I spent $65 to get Cornell to dig up and digitize May Preston’s dissertation. If everyone puts in $1, I can (eventually…) recoup that money and put it toward digitizing the next American women philosopher’s dissertation (and/or other works). Then, $1 for each of those, and it can go on and on until they’re all digitized!
Thank you for your help!
See my and seven other expert views here.
[NB: It shouldn’t need to be said but I’ll say it anyway: to the best of my knowledge there has been absolutely *no* evidence of Twitter “shadowbanning” conservatives on its platform. The point of this article is to ask whether Trump could do anything, even if Twitter were censoring (which it almost surely is not)]. Legal-types like hypotheticals.
PSA: The First Amendment does not insulate companies from anticompetition law.
Imagine a world in which every time a business released a deceptive ad (e.g. claiming their herbal cure cures diabetes in 24-hours!!!) the company could shield itself from FTC litigation by claiming their lies are fully protected by the First Amendment. It’s absurd.
The fact that one is speaking does not a magical shield against all legal liability make.
My piece, “Google and Facebook don’t qualify for First Amendment protections,” has been published with The Guardian this afternoon. It’s a (very) condescend version of my Emerging Threats essay with the Knight First Amendment Institute at Columbia University.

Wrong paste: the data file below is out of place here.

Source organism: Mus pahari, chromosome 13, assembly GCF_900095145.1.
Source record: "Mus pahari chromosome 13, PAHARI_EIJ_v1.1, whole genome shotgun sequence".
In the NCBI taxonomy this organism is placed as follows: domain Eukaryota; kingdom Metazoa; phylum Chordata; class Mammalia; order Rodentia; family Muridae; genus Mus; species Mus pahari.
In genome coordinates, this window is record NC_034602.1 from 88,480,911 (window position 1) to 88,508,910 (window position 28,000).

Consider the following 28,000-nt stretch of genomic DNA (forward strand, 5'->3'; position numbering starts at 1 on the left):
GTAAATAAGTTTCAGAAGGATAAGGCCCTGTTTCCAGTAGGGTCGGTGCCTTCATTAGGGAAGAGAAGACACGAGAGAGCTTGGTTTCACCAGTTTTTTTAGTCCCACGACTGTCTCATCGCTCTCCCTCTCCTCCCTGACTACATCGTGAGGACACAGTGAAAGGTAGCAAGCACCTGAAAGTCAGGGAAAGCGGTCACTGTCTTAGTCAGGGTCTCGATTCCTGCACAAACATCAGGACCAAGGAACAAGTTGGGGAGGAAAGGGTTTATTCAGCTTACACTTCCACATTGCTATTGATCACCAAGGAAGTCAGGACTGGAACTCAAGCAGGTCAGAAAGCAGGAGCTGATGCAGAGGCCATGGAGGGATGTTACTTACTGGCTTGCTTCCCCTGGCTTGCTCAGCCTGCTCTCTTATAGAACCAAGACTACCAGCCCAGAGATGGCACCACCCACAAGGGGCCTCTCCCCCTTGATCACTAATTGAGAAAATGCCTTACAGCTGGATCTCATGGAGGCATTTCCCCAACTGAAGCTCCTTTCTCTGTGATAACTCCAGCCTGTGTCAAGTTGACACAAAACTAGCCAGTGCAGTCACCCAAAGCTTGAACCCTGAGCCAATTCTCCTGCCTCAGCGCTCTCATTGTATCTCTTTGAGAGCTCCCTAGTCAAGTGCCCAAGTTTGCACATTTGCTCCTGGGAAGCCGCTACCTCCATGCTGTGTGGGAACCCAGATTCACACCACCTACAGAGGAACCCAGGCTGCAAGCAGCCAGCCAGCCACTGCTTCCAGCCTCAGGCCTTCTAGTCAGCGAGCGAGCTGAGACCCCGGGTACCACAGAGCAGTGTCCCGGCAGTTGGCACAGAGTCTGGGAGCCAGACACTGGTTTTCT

My contribution to The Knight First Amendment Institute at Columbia University’s Emerging Threats series is now up, as is a great introduction by David Pozen and responses from Eric Goldman, Frank Pasquale, and Genevieve Lakier.
(here’s the PDF version of my piece)(here’s the PDF on SSRN)
More on the Series from their site:
“The Knight First Amendment Institute’s Emerging Threats series invites leading thinkers to identify and grapple with newly arising or intensifying structural threats to the system of free expression. Fake news, hostile audiences, powerful private platforms, government secret-keeping, and other phenomena have the potential to destabilize political systems and undermine economic and social reform. The papers in the series explore ways to address these threats and preserve the foundations of democracy essential to healthy open societies, including the United States.
The Emerging Threats series is edited by David Pozen, professor at Columbia Law School and inaugural visiting scholar at the Knight Institute.”